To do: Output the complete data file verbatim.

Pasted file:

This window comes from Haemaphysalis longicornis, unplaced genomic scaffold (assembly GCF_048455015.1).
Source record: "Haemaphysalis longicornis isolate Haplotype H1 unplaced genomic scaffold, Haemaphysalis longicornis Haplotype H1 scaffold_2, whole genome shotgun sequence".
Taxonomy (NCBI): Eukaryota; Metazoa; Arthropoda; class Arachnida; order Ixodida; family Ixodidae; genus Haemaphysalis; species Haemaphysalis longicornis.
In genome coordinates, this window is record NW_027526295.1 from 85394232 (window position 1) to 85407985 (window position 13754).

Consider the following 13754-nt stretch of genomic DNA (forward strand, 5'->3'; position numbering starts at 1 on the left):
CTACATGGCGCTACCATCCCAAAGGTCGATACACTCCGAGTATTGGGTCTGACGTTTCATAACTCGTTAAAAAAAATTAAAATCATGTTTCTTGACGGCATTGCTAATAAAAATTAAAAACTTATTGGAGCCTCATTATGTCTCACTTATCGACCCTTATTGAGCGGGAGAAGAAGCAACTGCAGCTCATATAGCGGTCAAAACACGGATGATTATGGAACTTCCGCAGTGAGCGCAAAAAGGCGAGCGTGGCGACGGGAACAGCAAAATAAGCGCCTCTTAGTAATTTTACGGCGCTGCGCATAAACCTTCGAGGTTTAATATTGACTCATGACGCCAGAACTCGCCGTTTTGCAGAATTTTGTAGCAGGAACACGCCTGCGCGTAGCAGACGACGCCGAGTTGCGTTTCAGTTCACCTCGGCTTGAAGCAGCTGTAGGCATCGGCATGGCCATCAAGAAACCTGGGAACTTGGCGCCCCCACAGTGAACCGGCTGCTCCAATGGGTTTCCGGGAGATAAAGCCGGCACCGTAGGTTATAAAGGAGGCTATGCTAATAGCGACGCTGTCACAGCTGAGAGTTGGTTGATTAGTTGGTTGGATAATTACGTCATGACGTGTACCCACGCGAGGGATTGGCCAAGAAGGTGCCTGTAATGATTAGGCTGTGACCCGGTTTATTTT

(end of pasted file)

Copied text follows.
This window comes from Haemaphysalis longicornis, unplaced genomic scaffold (assembly GCF_048455015.1).
Source record: "Haemaphysalis longicornis isolate Haplotype H1 unplaced genomic scaffold, Haemaphysalis longicornis Haplotype H1 scaffold_2, whole genome shotgun sequence".
Taxonomy (NCBI): Eukaryota; Metazoa; Arthropoda; class Arachnida; order Ixodida; family Ixodidae; genus Haemaphysalis; species Haemaphysalis longicornis.
In genome coordinates, this window is record NW_027526295.1 from 85394232 (window position 1) to 85407985 (window position 13754).

Consider the following 13754-nt stretch of genomic DNA (forward strand, 5'->3'; position numbering starts at 1 on the left):
CTACATGGCGCTACCATCCCAAAGGTCGATACACTCCGAGTATTGGGTCTGACGTTTCATAACTCGTTAAAAAAAATTAAAATCATGTTTCTTGACGGCATTGCTAATAAAAATTAAAAACTTATTGGAGCCTCATTATGTCTCACTTATCGACCCTTATTGAGCGGGAGAAGAAGCAACTGCAGCTCATATAGCGGTCAAAACACGGATGATTATGGAACTTCCGCAGTGAGCGCAAAAAGGCGAGCGTGGCGACGGGAACAGCAAAATAAGCGCCTCTTAGTAATTTTACGGCGCTGCGCATAAACCTTCGAGGTTTAATATTGACTCATGACGCCAGAACTCGCCGTTTTGCAGAATTTTGTAGCAGGAACACGCCTGCGCGTAGCAGACGACGCCGAGTTGCGTTTCAGTTCACCTCGGCTTGAAGCAGCTGTAGGCATCGGCATGGCCATCAAGAAACCTGGGAACTTGGCGCCCCCACAGTGAACCGGCTGCTCCAATGGGTTTCCGGGAGATAAAGCCGGCACCGTAGGTTATAAAGGAGGCTATGCTAATAGCGACGCTGTCACAGCTGAGAGTTGGTTGATTAGTTGGTTGGATAATTACGTCATGACGTGTACCCACGCGAGGGATTGGCCAAGAAGGTGCCTGTAATGATTAGGCTGTGACCCGGTTTATTTT